Sometimes it can be worthwhile to watch a movie that is not made for you, but judging from the audience at “Harriet” last night at a movie theater in Hillsboro, quite a lot of people are interested in watching movies like this. I thought the film was very well made, but in sharp distinction to a film like “Twelve Years A Slave” or “Hidden Figures,” where the focus is on virtuous black characters but with a strong degree of support from one or more virtuous white characters who are presented as a foil to the obviously wicked racists/slaveowners. Here there are plenty of racists, some of whom get a lot of screentime (more on that anon), but while there are some more decent whites, they get very little screentime and very few lines and are simply friendly people who are there simply to be motivated by Harriet Tubman’s fierce determination to free slaves despite the risks. If white people are not necessarily always the enemy here, they are certainly not close to the heart of this story, which is the examination of the struggles that blacks have in advancing themselves in a world where so much is deliberately stacked against them and where even modest gains come with the constant risk of being rolled back by unfriendly laws or violent and angry whites and their black cronies who the book views as obvious race traitors.
As a film goes, this film features some strong acting as well as excellent production principles. The costumes are particularly well-done. A solid screenplay by director Kasi Lemmons and Gregory Allen Howard is delivered by a capable cast. Cynthia Erivo, whose singing is an important part of the plot as it helps to communicate messages, is Minty, who chooses Harriet Tubman as her “freedom name.” Leslie Odom Jr. plays William Still, the cautious and well-educated free black in Philadelphia who serves as a foil to Tubman in many scenes. Joe Alwyn plays the young master Gideon Brodess, who is attracted to Harriet’s spunk but afraid of her piety and unable to settle down and start a family because of his immoral ways. Jennifer Nettles plays his mother, Eliza Brodess, showing the paranoia that accompanied much of slaveowning thought. Among the supporting cast, Janelle Monáe plays a freeborn woman who is forcefully and painfully confronted with her privilege by Tubman and who serves as Tubman’s landlady in Philadelphia, while Omar J. Dorsey plays Bigger Long, a black tracker who is in many ways very much like Alwyn’s Brodess. Vondie Curtis-Hall also does a fantastic job as Reverend Green, who preaches submission to authority while visiting the plantation while also serving as a clandestine starting place for the Underground Railroad.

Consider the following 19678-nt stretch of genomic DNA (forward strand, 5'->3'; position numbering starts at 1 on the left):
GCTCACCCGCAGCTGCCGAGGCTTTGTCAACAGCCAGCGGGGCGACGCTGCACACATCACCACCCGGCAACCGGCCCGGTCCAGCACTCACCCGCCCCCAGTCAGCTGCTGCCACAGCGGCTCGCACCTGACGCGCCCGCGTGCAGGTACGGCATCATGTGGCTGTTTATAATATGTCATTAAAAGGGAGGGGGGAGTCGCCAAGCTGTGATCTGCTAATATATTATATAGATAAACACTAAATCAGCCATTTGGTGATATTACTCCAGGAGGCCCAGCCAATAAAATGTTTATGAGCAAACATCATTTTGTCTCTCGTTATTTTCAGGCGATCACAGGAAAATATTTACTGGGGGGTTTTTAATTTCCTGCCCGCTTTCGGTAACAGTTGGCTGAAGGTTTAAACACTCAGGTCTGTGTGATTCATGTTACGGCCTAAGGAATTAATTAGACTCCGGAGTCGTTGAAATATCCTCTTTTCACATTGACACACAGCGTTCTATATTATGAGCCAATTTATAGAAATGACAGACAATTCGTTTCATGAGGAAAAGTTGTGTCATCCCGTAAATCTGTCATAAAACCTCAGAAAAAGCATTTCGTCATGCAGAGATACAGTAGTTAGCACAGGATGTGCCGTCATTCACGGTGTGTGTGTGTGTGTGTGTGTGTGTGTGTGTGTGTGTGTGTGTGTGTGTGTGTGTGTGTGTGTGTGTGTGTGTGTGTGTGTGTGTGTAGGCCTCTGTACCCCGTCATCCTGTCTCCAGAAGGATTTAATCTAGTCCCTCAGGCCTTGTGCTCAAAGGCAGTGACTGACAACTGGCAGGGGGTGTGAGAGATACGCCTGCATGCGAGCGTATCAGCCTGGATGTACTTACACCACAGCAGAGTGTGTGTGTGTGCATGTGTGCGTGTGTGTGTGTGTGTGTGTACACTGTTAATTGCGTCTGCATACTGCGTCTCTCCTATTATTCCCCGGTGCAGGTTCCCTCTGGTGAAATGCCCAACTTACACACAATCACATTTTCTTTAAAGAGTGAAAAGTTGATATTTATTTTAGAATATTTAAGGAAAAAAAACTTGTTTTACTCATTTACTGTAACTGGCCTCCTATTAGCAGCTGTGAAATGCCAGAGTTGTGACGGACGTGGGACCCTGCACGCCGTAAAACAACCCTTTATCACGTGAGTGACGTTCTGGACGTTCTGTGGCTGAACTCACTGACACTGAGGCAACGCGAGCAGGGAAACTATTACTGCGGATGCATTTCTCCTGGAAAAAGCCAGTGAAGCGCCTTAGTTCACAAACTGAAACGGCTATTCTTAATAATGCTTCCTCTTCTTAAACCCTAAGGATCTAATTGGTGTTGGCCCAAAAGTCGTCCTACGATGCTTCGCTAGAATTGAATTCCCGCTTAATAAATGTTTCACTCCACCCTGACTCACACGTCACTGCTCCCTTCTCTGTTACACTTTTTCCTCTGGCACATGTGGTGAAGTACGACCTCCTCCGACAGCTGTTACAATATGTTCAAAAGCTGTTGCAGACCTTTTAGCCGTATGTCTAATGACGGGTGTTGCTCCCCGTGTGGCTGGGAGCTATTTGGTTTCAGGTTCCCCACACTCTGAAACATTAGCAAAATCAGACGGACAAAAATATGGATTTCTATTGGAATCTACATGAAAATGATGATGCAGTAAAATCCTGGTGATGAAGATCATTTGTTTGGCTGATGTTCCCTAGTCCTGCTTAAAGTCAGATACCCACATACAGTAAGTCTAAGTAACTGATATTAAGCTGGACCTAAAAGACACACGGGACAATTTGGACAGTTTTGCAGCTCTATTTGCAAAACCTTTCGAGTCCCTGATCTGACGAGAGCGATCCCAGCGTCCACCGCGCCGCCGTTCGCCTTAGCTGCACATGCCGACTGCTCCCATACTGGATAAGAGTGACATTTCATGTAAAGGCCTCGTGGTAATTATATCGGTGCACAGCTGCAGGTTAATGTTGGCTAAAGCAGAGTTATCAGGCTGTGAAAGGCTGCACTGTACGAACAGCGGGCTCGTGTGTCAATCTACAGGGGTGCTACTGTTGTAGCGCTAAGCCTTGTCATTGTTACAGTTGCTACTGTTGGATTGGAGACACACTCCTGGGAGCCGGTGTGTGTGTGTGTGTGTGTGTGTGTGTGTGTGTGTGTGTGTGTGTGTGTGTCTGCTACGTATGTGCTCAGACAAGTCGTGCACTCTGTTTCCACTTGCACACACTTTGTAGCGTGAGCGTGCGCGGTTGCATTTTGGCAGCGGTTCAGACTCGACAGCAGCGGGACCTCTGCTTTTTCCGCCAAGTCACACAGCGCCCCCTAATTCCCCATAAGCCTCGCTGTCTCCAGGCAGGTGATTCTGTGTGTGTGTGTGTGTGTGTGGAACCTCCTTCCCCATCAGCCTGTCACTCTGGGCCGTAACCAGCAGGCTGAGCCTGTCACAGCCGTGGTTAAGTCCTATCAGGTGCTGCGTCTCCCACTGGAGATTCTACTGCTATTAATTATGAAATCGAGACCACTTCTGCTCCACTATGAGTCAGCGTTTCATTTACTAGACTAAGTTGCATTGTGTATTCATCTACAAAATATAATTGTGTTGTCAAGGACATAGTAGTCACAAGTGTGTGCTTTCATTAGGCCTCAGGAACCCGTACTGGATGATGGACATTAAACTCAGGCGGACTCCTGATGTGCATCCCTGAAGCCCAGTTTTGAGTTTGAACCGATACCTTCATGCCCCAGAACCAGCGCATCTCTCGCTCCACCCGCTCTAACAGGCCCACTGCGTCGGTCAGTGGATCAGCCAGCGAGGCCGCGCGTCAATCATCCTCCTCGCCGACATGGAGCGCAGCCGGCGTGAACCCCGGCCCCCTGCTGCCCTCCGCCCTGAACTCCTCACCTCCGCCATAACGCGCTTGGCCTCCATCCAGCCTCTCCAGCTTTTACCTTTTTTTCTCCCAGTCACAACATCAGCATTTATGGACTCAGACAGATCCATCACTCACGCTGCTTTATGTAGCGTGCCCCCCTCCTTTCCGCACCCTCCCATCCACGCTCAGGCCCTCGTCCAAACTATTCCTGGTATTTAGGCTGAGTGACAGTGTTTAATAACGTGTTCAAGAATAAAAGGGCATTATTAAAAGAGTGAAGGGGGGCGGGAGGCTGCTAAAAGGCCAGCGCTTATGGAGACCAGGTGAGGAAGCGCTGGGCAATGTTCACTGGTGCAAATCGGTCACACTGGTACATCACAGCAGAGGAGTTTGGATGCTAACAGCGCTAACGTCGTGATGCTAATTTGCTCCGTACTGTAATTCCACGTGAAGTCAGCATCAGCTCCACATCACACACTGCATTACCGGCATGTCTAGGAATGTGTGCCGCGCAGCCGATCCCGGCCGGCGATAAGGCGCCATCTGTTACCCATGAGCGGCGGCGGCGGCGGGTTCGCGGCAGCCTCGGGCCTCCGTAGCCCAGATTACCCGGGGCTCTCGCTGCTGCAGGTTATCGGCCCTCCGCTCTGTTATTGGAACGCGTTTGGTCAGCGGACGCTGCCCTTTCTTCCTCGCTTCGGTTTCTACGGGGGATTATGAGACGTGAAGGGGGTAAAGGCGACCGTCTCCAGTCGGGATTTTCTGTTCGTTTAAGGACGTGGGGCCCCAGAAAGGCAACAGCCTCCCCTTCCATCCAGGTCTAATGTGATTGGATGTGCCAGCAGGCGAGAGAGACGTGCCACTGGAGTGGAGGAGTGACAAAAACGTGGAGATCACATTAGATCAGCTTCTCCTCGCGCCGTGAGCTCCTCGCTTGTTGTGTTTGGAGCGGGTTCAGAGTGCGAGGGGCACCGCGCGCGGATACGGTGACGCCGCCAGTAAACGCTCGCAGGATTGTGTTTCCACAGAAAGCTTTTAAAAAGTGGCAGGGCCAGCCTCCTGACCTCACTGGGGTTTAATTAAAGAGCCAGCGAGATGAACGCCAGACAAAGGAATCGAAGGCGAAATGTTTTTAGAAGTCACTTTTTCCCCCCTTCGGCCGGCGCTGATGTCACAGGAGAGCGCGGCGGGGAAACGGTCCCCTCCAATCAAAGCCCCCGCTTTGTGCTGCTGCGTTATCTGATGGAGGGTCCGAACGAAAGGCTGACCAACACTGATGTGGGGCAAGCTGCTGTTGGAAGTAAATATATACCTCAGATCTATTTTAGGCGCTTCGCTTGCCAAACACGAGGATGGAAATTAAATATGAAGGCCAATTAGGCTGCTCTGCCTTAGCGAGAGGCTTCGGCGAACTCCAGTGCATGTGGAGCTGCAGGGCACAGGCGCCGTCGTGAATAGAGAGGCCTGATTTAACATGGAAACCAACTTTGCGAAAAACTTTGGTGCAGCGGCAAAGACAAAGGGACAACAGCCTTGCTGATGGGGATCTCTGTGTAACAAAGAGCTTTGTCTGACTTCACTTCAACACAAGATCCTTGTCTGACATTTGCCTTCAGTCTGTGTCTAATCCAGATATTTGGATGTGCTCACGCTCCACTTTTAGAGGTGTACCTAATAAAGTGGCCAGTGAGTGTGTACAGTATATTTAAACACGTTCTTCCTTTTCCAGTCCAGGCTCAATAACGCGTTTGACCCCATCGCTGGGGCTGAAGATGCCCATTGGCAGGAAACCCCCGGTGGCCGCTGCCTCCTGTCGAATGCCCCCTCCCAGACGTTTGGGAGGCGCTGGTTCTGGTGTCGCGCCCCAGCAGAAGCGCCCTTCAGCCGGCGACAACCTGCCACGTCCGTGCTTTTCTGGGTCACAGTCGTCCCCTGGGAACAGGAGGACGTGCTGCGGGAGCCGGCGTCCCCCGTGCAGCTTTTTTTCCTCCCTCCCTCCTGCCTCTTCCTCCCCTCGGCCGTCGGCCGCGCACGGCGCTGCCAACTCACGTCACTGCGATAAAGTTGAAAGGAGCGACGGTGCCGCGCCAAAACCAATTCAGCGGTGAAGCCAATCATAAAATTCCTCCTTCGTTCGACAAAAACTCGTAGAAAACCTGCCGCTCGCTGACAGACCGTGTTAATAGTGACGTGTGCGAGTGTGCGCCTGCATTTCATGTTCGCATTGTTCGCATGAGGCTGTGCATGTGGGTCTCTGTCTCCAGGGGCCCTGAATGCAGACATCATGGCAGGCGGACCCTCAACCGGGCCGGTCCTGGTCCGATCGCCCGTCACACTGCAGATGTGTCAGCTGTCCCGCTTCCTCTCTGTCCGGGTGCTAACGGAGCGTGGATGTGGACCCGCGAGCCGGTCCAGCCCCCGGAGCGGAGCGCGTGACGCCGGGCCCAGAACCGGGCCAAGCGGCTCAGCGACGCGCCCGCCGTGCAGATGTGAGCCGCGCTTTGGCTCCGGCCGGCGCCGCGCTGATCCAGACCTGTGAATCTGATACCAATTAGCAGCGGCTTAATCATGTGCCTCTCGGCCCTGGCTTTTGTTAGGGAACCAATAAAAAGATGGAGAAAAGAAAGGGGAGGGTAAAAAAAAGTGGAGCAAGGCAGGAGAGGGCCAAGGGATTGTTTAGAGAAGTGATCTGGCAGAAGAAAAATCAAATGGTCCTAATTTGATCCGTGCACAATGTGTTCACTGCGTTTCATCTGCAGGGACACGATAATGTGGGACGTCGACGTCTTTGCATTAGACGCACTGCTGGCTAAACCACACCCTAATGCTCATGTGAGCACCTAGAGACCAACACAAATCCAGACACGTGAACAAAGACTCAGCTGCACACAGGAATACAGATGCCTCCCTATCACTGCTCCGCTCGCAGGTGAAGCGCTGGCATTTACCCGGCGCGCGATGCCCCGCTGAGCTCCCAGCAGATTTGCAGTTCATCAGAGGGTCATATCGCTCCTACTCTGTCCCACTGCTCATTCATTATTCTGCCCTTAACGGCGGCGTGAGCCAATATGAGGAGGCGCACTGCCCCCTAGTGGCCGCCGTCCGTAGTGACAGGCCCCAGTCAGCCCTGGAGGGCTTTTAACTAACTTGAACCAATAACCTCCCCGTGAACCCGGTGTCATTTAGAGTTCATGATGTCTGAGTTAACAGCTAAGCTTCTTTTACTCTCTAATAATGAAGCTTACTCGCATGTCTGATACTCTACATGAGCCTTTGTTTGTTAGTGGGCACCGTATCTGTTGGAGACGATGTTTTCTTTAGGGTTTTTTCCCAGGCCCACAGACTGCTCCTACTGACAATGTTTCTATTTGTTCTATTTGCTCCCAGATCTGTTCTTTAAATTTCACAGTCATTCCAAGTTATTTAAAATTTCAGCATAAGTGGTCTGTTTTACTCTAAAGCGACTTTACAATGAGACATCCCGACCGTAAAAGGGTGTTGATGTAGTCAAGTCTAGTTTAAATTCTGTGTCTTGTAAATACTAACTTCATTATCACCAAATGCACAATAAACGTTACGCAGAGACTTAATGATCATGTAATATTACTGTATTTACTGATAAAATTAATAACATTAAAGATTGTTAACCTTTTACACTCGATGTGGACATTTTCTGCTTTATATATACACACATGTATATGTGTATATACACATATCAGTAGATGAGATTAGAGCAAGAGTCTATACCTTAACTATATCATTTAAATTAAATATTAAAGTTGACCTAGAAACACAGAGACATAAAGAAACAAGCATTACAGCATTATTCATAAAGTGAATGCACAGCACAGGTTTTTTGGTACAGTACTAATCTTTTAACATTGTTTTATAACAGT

Overall, this film manages to deal with a few very explosive subjects in a thoughtful way. The film does not minimize Tubman’s devout Christianity but clearly presents the way in which slaveowners were not nearly as good as Christians as they thought and presents the challenge that black preachers had in having to promote submission to authority in front of white audiences while preaching a far more explosive vision of justice in private. The film shows how logistics mattered a great deal in who was able to be freed–Tubman herself, like Frederick Douglass, was from the upper South in Maryland, and the only time we see Tubman seeking to free slaves in the Deep South it is in coastal South Carolina with the support of the US army, while also rhetorically viewing slavery as an intolerable evil for those who suffered under it even while not presenting the end of slavery as the end of injustice. The film also tends to, perhaps unintentionally, equate the white use of the n-word with black counters of “cracker,” demonstrating the language of racial hatred that continues to be a divisive issue in contemporary society. In one of the more moving scenes, Tubman rescues a group of slaves, one of whom says that his former master had used the n-word like it was his name. This film might have a lot to say about contemporary issues about race, including the question of relative privilege within the black community itself, but it is a film that is clearly aimed at black or others who do not mind being at best peripheral figures here.